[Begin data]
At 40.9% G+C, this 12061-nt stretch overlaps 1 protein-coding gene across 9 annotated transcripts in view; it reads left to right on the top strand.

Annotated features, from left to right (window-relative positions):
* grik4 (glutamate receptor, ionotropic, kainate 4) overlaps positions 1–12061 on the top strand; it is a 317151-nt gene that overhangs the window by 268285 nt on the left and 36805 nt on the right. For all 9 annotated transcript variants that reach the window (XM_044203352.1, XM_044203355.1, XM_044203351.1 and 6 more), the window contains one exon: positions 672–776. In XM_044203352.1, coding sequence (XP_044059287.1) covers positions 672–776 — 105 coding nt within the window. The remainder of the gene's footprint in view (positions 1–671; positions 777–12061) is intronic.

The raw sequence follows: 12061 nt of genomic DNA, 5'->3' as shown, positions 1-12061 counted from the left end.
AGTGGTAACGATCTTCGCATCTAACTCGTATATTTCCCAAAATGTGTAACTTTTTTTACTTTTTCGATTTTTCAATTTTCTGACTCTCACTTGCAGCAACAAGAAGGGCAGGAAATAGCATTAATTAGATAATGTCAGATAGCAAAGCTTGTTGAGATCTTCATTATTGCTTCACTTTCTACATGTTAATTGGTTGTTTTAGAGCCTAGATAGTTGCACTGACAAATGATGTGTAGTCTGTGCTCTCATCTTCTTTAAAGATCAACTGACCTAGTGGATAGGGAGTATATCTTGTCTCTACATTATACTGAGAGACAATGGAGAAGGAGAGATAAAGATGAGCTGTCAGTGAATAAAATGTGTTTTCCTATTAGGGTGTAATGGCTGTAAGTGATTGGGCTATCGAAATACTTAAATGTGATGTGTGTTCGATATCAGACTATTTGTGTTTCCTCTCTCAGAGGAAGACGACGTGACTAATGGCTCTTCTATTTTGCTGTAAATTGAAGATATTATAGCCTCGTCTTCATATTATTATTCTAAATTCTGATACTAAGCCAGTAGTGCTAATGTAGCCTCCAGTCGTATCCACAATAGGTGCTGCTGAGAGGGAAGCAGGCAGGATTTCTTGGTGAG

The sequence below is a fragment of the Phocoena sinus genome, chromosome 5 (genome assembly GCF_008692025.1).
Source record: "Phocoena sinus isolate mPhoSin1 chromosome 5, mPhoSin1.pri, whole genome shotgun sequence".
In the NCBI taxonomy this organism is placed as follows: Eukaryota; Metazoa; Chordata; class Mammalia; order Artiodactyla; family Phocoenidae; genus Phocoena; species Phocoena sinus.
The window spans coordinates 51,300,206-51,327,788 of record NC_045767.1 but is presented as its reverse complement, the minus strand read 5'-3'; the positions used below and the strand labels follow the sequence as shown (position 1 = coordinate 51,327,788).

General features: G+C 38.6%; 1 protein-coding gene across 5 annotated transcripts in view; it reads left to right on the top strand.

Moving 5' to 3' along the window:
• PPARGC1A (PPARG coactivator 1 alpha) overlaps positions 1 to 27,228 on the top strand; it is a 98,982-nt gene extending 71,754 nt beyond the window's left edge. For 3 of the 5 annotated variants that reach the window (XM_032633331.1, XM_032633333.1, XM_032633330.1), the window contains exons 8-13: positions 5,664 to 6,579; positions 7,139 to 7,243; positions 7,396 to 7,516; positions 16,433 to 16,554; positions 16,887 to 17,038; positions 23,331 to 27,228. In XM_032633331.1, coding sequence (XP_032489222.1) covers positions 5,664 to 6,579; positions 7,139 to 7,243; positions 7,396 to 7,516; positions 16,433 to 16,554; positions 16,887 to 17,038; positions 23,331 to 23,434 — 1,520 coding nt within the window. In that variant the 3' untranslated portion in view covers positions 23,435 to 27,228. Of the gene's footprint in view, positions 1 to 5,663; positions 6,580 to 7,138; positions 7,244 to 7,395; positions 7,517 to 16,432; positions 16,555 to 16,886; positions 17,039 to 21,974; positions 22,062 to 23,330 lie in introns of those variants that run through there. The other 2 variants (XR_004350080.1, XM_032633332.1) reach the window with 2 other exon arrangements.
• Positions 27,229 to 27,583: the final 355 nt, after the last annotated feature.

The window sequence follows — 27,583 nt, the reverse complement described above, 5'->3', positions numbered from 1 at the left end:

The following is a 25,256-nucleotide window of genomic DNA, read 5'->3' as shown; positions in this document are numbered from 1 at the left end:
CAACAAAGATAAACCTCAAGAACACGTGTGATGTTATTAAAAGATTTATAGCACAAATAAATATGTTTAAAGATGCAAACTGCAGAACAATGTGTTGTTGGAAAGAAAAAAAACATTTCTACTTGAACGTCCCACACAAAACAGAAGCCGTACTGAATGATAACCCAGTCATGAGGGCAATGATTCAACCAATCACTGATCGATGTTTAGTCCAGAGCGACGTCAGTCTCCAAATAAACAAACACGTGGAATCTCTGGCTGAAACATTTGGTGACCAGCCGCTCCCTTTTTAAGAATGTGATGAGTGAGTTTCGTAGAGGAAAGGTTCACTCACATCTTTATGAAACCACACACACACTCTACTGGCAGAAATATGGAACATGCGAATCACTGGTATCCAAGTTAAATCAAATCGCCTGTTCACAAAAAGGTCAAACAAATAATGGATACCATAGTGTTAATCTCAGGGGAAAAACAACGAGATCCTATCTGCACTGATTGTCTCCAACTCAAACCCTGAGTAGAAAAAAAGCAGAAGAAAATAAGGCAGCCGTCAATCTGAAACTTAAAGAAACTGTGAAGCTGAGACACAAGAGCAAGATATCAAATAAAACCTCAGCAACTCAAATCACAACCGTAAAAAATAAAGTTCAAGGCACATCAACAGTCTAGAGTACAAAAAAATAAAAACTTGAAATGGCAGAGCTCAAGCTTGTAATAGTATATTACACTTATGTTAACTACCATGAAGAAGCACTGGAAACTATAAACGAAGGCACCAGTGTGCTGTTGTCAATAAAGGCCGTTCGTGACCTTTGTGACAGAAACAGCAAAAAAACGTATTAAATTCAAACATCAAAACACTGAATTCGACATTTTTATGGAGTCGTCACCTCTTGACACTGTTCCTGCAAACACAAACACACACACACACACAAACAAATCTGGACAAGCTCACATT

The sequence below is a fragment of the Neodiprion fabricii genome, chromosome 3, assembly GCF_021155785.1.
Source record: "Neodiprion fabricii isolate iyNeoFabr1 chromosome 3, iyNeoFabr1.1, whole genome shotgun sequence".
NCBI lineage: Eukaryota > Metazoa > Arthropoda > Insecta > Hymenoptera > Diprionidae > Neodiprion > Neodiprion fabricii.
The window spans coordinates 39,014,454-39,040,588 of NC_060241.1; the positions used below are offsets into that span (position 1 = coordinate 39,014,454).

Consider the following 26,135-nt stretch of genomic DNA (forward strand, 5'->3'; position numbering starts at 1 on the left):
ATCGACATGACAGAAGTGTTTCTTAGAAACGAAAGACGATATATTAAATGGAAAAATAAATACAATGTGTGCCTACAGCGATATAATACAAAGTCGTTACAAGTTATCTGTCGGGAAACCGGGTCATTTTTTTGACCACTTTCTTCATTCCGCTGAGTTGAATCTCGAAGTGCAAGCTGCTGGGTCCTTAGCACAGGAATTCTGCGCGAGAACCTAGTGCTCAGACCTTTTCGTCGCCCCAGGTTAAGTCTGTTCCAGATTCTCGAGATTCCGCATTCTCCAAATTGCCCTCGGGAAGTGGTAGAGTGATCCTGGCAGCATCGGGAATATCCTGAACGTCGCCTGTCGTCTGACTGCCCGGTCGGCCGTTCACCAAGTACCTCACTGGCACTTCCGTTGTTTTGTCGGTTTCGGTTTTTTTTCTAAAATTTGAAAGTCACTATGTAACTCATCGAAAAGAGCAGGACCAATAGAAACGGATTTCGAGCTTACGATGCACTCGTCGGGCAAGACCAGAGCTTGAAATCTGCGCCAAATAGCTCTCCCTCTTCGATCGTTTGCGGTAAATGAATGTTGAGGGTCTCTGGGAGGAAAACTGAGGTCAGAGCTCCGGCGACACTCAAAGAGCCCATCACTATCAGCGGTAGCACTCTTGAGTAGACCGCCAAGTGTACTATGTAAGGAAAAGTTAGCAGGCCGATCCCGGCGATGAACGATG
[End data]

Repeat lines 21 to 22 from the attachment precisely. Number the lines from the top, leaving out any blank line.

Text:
Consider the following 26,135-nt stretch of genomic DNA (forward strand, 5'->3'; position numbering starts at 1 on the left):
ATCGACATGACAGAAGTGTTTCTTAGAAACGAAAGACGATATATTAAATGGAAAAATAAATACAATGTGTGCCTACAGCGATATAATACAAAGTCGTTACAAGTTATCTGTCGGGAAACCGGGTCATTTTTTTGACCACTTTCTTCATTCCGCTGAGTTGAATCTCGAAGTGCAAGCTGCTGGGTCCTTAGCACAGGAATTCTGCGCGAGAACCTAGTGCTCAGACCTTTTCGTCGCCCCAGGTTAAGTCTGTTCCAGATTCTCGAGATTCCGCATTCTCCAAATTGCCCTCGGGAAGTGGTAGAGTGATCCTGGCAGCATCGGGAATATCCTGAACGTCGCCTGTCGTCTGACTGCCCGGTCGGCCGTTCACCAAGTACCTCACTGGCACTTCCGTTGTTTTGTCGGTTTCGGTTTTTTTTCTAAAATTTGAAAGTCACTATGTAACTCATCGAAAAGAGCAGGACCAATAGAAACGGATTTCGAGCTTACGATGCACTCGTCGGGCAAGACCAGAGCTTGAAATCTGCGCCAAATAGCTCTCCCTCTTCGATCGTTTGCGGTAAATGAATGTTGAGGGTCTCTGGGAGGAAAACTGAGGTCAGAGCTCCGGCGACACTCAAAGAGCCCATCACTATCAGCGGTAGCACTCTTGAGTAGACCGCCAAGTGTACTATGTAAGGAAAAGTTAGCAGGCCGATCCCGGCGATGAACGATG